Why Apple was wrong to pull iPhone app at Israel's behest

The US computer giant removed the "ThirdIntifada" app under Israeli pressure.

The Arabic word intifada -- literally meaning "to shake off" but usually translated as "uprising" or "resistance" -- has strong political and historical connotations in the Arab world. The First and Second Intifadas were two popular Palestinian uprisings over the past three decades against the Israeli occupation.

That Apple attempted to capitalise on the social turmoil of these events by launching an iPhone application under the name "ThirdIntifada" is thus not the smartest move the company has ever made. The Arabic-language app was released a few days ago, and provided consumers with news reports and editorials, as well as details of upcoming protests and nationalistic Palestinian material.

Unsurprisingly, the Israeli government has been quick to take the offensive, and Apple has since removed the app at the request of the Iraeli state.

But this small and seemingly benign episode raises questions about Apple's political entanglements, and the extent of Israeli influence.

Israel recently appealed personally to Facebook founder Mark Zuckerberg to take down a Palestinian Third Intifada page that had attracted more than 350,000 fans. After initially refusing, Facebook, too, complied.

Arguably, Apple should not have agreed to publish the app in the first place -- or at least changed its name to something less politically volatile. The company enforces stringent guidelines for the applications it approves, and has previously rejected or blocked apps that it considers offensive or inflammatory. Earlier this year, Apple pulled an app offering to "cure homosexuality" after more than 100,000 people signed a petition calling for its removal.

While the Intifada app may indeed be deemed offensive by some Zionist groups, it seems unlikely that such a fuss would have been made for a similar app detailing the Egyptian or Tunisian protest movements -- or, for that matter, the recent protests in Britain against government spending cuts.

The question here is not just about Apple's murky politics, Palestinian antagonism or Israel's far-reaching influence, but about the role of a state -- any state -- in pressurising an international organisation to withdraw one of their products. Two wrongs, as the saying goes, don't make a right.

Whichever way you look at it, this example sets a worrying -- if not wholly unexpected -- precedent for future dealings between Palestinians and the Israeli state.

Emanuelle Degli Esposti is a freelance journalist currently living and working in London. She has written for the Sunday Express, the Daily Telegraph and the Economist online.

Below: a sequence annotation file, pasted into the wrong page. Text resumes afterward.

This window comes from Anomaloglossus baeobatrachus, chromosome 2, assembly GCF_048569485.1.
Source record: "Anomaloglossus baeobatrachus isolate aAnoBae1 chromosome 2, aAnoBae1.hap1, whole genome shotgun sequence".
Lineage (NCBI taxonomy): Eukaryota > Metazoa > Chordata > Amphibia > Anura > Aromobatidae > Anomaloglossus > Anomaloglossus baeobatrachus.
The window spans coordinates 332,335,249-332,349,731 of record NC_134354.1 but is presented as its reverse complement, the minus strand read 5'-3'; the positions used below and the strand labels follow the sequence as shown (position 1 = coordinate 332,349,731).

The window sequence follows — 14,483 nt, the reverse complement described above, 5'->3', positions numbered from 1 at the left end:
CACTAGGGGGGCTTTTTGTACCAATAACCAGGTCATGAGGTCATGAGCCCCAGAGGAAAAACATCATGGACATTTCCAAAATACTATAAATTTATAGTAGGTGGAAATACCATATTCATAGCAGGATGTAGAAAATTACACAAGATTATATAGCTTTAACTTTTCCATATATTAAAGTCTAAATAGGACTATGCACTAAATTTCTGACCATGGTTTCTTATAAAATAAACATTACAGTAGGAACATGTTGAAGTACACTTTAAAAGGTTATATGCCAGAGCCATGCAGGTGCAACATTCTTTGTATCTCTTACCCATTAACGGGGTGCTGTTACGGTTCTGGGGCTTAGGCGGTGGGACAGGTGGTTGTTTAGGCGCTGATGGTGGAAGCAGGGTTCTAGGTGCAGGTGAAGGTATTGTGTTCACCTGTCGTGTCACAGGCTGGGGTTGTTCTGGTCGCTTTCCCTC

Emanuelle Degli Esposti is the editor and founder of The Arab Review, an online journal covering arts and culture in the Arab world. She also works as a freelance journalist specialising in the politics of the Middle East.

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Appreciate the full horror of Nigel Farage's pro-Trump speech

The former Ukip leader has appeared at a Donald Trump rally. It went exactly as you would expect.

It is with a heavy heart that I must announce Nigel Farage is at it again.

The on-again, off-again Ukip leader and current Member of the European Parliament has appeared at a Donald Trump rally to lend his support to the presidential candidate.

It was, predictably, distressing.

Farage started by telling his American audience why they, like he, should be positive.

"I come to you from the United Kingdom"

Okay, good start. Undeniably true.

"– with a message of hope –

Again, probably quite true.

Image: Clearly hopeful (Wikipedia Screenshot)

– and optimism.”

Ah.

Image: Nigel Farage in front of a poster showing immigrants who are definitely not European (Getty)

He continues: “If the little people, if the real people–”

Wait, what?

Why is Trump nodding sagely at this?

The little people?

Image: It's a plane with the name Trump on it (Wikimedia Commons)

THE LITTLE PEOPLE?

Image: It's the word Trump on the side of a skyscraper I can't cope with this (Pixel)

THE ONLY LITTLE PERSON CLOSE TO TRUMP IS RIDING A MASSIVE STUFFED LION

Image: I don't even know what to tell you. It's Trump and his wife and a child riding a stuffed lion. 

IN A PENTHOUSE

A PENTHOUSE WHICH LOOKS LIKE LIBERACE WAS LET LOOSE WITH THE GILT ON DAY FIVE OF A PARTICULARLY BAD BENDER

Image: So much gold. Just gold, everywhere.

HIS WIFE HAS SO MANY BAGS SHE HAS TO EMPLOY A BAG MAN TO CARRY THEM

Image: I did not even know there were so many styles of Louis Vuitton, and my dentists has a lot of old copies of Vogue.

Anyway. Back to Farage, who is telling the little people that they can win "against the forces of global corporatism".

 

Image: Aaaaarggghhhh (Wikipedia Screenshot)

Ugh. Okay. What next? Oh god, he's telling them they can have a Brexit moment.

“... you can beat Washington...”

“... if enough decent people...”

“...are prepared to stand up against the establishment”

Image: A screenshot from Donald Trump's Wikipedia page.

I think I need a lie down.

Watch the full clip here:

Stephanie Boland is digital assistant at the New Statesman. She tweets at @stephanieboland